Iskratel they are building a box that does IPv6, I offered them to fit in the survey, they politely refused because they say it isn't ready yet and another interesting one is I heard some rumours about Sagem being busy, I haven't talked to them, if anybody knows what they are up to I would love to hear about it, which brings me to the end of my presentation, actually it's question time. I have got some feedback that people appreciate this list, it's a lot of work, should I continue doing this? We have discussed this with the chairs to make this a reoccurring event and every right update ?? the other big point is if so, is there a volunteer, especially to help out testing. Most of this testing I have been doing is against the axis for all network, I would like another operator to be able to claim it works against their set?up, we have some specifics Juniper ?? maybe if somebody is running equipment from different vendors I would love to hear. Especially also help together publish information and I guess that part is now being covered by the NCC already and your feedback is more than welcome. We try to make this list build upon the experiences from users and not only from what vendors tell us. We really want you out there to tell us and tell me and tell the others what parts need special attention. So I see questions?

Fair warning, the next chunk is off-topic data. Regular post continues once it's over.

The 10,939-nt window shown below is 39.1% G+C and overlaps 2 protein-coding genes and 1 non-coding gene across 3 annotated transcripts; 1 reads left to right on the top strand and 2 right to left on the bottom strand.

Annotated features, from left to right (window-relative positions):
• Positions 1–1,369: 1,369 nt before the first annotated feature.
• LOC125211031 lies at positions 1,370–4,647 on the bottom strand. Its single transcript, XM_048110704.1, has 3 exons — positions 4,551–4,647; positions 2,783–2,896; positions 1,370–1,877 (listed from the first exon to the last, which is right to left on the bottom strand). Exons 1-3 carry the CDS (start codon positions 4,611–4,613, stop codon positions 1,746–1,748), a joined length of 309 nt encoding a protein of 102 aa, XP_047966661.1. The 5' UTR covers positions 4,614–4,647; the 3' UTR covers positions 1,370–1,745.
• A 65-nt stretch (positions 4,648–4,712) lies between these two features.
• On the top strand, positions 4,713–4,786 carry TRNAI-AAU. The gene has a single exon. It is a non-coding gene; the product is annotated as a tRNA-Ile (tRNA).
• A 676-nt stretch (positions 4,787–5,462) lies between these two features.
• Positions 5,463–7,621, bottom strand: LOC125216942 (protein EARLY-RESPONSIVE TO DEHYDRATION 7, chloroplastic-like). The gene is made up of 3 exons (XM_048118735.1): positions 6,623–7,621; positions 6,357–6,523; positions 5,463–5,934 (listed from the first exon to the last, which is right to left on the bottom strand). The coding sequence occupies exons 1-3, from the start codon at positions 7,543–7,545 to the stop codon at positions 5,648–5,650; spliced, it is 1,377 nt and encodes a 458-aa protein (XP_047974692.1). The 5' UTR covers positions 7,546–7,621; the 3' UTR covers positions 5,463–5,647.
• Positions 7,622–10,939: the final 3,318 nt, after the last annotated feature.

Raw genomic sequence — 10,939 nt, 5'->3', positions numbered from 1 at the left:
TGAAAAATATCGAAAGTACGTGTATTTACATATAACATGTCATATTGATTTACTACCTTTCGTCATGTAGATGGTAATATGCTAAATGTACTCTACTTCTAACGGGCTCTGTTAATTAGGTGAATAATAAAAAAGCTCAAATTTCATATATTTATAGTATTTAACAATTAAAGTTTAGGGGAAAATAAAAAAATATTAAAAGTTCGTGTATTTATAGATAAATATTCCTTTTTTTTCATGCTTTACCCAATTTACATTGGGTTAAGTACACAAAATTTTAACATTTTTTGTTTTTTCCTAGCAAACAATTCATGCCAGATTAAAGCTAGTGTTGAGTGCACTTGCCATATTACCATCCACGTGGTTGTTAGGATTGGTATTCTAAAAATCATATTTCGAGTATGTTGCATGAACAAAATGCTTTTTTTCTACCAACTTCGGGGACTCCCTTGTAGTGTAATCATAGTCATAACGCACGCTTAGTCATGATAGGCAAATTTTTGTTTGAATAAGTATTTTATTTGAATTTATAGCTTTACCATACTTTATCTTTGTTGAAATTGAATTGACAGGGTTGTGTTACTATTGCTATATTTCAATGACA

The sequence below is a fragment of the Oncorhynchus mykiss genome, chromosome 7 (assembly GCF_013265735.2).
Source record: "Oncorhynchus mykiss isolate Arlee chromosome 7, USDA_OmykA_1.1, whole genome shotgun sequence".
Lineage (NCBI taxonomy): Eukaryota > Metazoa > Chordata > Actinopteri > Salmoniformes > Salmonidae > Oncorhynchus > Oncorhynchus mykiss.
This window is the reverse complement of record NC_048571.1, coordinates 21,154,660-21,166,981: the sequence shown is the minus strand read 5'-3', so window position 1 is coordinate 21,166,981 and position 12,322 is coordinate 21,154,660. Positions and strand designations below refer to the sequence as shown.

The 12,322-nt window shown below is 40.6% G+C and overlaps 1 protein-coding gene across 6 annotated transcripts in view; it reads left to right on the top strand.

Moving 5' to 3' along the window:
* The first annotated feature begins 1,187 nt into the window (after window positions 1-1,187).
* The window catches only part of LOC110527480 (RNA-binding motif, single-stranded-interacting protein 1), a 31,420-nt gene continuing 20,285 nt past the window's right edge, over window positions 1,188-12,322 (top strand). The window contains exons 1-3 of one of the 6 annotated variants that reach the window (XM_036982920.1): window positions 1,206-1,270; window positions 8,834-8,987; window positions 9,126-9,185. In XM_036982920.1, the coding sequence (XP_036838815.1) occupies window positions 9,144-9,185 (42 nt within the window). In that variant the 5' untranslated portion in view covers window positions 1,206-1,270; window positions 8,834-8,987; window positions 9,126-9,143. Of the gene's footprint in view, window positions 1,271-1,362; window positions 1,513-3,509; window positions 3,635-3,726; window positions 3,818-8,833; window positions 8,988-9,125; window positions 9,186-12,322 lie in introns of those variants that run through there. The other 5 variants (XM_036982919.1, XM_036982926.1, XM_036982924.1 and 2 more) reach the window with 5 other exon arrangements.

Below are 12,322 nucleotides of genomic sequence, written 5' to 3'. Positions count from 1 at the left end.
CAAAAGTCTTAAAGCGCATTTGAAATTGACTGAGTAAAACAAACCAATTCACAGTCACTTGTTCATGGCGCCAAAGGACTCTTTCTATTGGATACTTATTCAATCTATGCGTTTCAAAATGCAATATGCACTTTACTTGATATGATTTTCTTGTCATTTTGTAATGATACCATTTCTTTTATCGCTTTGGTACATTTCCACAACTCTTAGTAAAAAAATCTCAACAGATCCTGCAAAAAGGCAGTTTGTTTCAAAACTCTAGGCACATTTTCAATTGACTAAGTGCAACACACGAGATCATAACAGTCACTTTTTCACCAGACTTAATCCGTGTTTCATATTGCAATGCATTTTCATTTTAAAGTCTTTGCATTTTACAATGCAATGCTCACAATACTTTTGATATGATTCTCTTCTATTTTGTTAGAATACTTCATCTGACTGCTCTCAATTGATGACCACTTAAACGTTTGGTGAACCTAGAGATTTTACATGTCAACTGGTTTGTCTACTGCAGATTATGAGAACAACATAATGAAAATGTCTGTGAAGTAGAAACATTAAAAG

AUDIENCE SPEAKER: More one that you didn't have on the list. Have you had a look at Microtech?

MARCO HOGEWONING: It was mentioned to me ??

AUDIENCE SPEAKER: Has it IPv6 in their since version 3 and now the 5.0 beat at thats out which support PPoE and X works quite well. Our complete network is based on Microtech so we started testing it the PPoE stuff already.

MARCO HOGEWONING: I would love to hear more, send me some info and we will stay in touch. As far as I am toll they don't do ??

AUDIENCE SPEAKER: No you would need a converter there. It's PPoE at the moment.